Selfie Conscious: Lens people went to for the perfect picture

Long before smartphones, selfie sticks and one-swipe filters, having your "perfect" picture taken still took lots of practice, preparation and plenty of posing.

An exhibition at the Museum of Brisbane shows the lengths people of the 1800s would go to when trying to capture an image of themselves that they wanted to share with the world.

Props, backdrops, costumes, animals and touch-ups were all used to create the perfect photo in the 19th century.

The exhibition — Sit. Pose. Snap. Brisbane Portrait Photography 1850-1950 — showcases more than 330 photos from one of Australia's most significant collectors of portrait photography, Marcel Safler.

It also shows the role Queensland played in the popular new technology at the time.

While smartphone apps today allow us to add filters and colour with a simple swipe of a finger, it was a much more manual process back in the day.

"One of the things that's really familiar when you see a photo from the 1860s is the posing is similar to what you do now with your own phone," curator Phil Manning said.

"The filters that we can apply [now] show how we're modifying our photos in the same way that studios did in the 19th century."

How to pose for that perfect shot

Many photographers of the era had checklists given to them with tips on how to make their clients look the best, Mr Manning said.

"One suggestion on how to take the best photographs was to get the sitter to slap their own face to make it look more uniform.

"Colour and creases on people's faces would show up differently so it was supposed to give a better, even complexion."

He said the photos, many of which featured Brisbane residents, showed that photography had come full circle in regards to portraits, with each photo "being a performance".

"Photography has always been a part of our heritage and also how we presented ourselves.

"It shows our identity and character with how we pose ... we still do that to this very day.

"Photographs are for sharing and people have always wanted to look their best when sharing photos, and now we share our digital images on social media."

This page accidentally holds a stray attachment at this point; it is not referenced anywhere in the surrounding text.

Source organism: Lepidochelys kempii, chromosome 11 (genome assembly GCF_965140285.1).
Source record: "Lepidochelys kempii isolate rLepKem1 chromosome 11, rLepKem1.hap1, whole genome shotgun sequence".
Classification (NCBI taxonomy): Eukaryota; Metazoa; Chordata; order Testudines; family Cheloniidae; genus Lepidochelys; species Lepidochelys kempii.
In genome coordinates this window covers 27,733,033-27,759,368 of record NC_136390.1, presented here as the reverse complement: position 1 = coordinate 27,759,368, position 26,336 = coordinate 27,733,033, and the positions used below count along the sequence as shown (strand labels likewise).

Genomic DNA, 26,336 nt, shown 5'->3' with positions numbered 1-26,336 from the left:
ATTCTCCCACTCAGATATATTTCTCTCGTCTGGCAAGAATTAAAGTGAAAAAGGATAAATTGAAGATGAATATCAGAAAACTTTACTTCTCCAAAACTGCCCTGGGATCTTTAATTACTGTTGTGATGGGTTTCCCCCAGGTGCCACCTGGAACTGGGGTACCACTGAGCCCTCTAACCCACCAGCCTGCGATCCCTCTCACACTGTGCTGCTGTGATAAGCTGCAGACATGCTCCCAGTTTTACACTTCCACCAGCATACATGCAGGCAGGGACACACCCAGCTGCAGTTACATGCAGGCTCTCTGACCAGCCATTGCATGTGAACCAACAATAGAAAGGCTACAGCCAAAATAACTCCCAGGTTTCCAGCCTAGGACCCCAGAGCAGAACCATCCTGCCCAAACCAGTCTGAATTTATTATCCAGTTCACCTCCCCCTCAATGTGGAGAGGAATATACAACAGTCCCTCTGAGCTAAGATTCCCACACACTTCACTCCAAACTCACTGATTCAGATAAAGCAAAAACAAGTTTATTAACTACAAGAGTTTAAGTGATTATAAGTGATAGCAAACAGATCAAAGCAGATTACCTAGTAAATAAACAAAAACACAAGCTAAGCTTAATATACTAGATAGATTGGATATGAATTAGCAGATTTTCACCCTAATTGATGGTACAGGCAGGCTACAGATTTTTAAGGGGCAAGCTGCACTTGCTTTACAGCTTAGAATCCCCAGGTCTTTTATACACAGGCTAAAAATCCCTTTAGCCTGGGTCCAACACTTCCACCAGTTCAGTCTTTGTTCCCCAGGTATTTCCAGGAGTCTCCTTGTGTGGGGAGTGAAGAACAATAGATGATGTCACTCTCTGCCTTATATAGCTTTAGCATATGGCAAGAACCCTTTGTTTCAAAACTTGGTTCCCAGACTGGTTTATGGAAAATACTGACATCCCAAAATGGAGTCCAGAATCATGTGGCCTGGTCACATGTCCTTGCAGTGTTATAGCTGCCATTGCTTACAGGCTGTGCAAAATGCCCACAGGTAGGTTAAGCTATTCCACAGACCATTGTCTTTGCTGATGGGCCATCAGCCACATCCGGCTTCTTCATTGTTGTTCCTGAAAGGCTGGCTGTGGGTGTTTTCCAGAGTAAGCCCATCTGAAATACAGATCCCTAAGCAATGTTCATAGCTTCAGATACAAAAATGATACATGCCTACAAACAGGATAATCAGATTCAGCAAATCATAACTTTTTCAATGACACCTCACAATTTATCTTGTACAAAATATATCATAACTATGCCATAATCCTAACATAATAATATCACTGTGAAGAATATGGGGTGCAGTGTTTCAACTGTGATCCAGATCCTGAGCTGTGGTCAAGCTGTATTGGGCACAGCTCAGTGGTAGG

Female photographers take the stage

More than 80 studios are represented in the exhibition, with the two major Brisbane studios of the era being Mathewson and Poulsen.

Unlike other professions of the time, women in Brisbane were heavily involved in the photography industry.

One of the first female photographers in Brisbane was Ada Driver, whose Brisbane studio was right in Queen Street Mall along with other female photographers Trissie Deazeley, Dorothy Coleman and Mary Lambert.

"It was a male-dominated industry but it wasn't exclusively male and many of the camera operators were women," Mr Manning said.

"Beyond them as photographers, there was employment for women behind the scenes as photo colourists and touch-up artists."

Creating snow in a hot and humid Brisbane

Mr Manning's favourite photo in the exhibition is a photo of a woman depicted in snow in hot and humid Queensland.

"It's really intriguing as it's a woman in snow inside the studio in Brisbane in the 1880s and you wonder why she chose that setting," he said.

"The snow was added to the negatives before it was printed."

He said he hoped photography lovers would take away from the exhibition the wonder of history and art that came with portrait photography.

"To understand portrait photography is to understand how people present ourselves.

"Many of us have old photographs at home from our families and I hope they see that they are more than just an image.

"The photos show a part of our history here in Brisbane and it's nice to have a connection to the industry and the records of the city."